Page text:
BookDragon Books for the Diverse Reader

I Am Jack by Susanne Gervay, illustrated by Cathy Wilcox

I Am Jack“Did you know that thirty percent of children in American schools are either bullied, or bully other kids?” asks award-winning Australian author Susanne Gervay in her “Author’s Note” for the first U.S. edition of her already bestselling novel. Inspired by her own son Jack’s experiences of being bullied, Gervay tells both a story and offers concrete paths to finding solutions, as well.

At 11, Jack is an exemplary older brother to Samantha. He’s a big help to his mother working hard to pay off the family’s mortgage alone. He appreciates his mother’s boyfriend, but isn’t quite sure if he’s ready for a stepfather. He graciously accepts his grandmother’s gifts of half-priced purple underwear, but much prefers when she just brings croissants. His almost-family best friend is Anna whose parents own the Super Delicioso Fruitologist Market next door. He’s a talented photographer and is growing the first-ever Ponto – half onion, half potato.

But at school, Jack is being bullied. His teachers are too busy to notice his skinned knees, his hiding in the library, his daily tardiness as he tries to avoid his main attacker. His mother is too overworked to see that his frequent illnesses and plummeting grades are signs of a much bigger problem. For awhile, Jack tries to handle everything on his own. But best friend Anna finally tells her parents, who immediately alert Jack’s mother. Shocked and distressed, Jack’s mother goes straight to the principal, setting in motion a series of events that quickly bring the necessary awareness to positively resolve a terrible situation.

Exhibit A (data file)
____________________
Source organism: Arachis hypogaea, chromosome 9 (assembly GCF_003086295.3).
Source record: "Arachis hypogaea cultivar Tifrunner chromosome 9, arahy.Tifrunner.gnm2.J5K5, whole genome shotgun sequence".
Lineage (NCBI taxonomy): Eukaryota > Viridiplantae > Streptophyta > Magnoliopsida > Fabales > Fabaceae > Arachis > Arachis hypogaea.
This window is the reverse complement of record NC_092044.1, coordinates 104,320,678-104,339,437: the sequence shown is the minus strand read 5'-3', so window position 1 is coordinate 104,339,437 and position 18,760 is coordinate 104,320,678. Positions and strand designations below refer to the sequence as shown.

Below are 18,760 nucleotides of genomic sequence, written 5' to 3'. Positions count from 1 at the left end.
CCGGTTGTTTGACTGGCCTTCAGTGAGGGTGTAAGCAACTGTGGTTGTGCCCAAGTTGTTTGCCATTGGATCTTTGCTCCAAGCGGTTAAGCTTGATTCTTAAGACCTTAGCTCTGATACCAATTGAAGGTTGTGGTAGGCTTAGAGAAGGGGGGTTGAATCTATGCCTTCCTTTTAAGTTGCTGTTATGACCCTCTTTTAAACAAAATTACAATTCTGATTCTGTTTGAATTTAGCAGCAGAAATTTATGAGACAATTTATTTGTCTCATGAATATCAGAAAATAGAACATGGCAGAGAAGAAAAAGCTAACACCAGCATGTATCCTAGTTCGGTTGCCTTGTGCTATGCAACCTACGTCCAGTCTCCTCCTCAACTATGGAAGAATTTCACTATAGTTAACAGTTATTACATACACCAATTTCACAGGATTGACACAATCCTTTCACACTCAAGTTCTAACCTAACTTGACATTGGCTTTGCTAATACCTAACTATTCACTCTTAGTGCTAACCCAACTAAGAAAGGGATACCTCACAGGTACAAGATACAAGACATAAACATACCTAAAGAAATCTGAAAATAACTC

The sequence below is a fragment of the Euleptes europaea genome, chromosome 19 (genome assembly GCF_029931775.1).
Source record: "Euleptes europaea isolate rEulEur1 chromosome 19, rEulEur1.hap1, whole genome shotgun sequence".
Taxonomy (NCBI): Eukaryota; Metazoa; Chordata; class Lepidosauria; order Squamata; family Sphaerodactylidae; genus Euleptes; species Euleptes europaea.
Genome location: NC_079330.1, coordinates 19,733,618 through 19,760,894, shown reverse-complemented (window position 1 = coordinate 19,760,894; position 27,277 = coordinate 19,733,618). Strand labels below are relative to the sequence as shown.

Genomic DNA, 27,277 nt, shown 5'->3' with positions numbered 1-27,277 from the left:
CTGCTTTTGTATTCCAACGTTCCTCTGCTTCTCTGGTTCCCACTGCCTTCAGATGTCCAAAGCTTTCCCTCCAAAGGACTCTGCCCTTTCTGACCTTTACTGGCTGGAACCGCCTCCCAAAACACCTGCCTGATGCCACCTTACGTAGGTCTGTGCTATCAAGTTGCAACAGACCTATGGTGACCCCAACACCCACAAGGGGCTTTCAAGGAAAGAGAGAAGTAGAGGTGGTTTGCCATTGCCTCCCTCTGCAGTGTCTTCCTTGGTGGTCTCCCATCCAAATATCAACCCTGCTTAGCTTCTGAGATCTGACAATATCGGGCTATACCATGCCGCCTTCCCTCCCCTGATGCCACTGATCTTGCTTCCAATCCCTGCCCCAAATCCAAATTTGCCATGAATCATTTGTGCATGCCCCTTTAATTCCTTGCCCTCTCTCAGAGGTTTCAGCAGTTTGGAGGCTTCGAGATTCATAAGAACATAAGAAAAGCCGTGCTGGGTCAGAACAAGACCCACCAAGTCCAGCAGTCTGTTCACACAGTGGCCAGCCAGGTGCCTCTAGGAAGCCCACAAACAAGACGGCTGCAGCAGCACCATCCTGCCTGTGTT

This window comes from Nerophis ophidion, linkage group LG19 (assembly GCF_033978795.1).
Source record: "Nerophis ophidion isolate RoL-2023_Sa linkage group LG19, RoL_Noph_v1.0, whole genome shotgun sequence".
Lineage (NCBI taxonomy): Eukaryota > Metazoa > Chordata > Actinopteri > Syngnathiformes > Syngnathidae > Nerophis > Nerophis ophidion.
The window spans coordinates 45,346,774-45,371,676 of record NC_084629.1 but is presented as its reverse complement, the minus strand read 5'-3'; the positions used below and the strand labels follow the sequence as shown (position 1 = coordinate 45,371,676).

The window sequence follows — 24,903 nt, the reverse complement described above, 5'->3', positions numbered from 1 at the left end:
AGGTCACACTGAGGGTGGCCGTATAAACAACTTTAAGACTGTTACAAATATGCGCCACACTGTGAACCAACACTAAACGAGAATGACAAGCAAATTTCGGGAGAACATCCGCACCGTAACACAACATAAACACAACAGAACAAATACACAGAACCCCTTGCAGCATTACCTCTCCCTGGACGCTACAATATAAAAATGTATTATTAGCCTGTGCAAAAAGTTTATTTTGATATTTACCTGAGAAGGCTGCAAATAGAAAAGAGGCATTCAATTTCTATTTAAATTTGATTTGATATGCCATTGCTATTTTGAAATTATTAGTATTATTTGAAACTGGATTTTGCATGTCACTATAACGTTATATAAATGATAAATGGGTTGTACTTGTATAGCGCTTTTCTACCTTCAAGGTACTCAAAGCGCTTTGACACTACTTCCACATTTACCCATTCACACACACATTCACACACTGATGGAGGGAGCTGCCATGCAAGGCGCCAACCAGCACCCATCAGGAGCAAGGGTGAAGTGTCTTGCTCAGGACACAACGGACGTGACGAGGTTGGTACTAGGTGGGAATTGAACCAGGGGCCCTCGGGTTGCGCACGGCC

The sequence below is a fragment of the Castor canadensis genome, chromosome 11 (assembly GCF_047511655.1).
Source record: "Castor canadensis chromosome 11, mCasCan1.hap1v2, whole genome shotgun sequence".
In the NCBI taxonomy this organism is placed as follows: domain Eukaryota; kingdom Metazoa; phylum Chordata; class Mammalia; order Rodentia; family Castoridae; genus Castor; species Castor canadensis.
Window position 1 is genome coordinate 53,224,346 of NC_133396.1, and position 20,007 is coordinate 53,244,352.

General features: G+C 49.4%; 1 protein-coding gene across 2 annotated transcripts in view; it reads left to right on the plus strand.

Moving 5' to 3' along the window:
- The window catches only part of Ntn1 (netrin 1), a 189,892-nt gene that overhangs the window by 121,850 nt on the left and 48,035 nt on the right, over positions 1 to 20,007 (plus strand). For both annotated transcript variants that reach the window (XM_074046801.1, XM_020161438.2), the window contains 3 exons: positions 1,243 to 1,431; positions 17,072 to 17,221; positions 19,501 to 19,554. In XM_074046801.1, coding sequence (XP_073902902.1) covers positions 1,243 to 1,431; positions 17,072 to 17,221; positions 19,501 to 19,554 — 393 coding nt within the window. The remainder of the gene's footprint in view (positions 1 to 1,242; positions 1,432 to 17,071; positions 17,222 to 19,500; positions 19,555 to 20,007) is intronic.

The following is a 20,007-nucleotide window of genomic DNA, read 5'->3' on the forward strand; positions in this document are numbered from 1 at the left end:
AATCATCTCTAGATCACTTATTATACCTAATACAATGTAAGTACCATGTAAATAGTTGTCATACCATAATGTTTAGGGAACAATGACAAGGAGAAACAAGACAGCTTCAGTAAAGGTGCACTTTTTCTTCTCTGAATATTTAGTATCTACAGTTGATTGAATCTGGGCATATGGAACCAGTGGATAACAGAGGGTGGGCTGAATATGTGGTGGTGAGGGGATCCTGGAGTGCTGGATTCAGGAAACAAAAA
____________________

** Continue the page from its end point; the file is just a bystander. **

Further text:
The book is not without a few minor quibbles. The constant abundance of junk food is overwhelming (even if grandparents are granted free access to spoiling their grandchildren). Jack’s references to his mother’s dieting is a little much, especially when his 10-year-old younger sister starts mimicking her behavior – warning bells indeed! But the story’s focus – overcoming bullying together as both a family and community – definitely remains steadfast. Without a doubt, this is one title that children, parents, and educators should read together.

Tidbit: Hey … I’m my own tag on the publisher’s site. I think that’s a first for BookDragon!

Readers: Middle Grade, Adults

Published: 2009 (United States)



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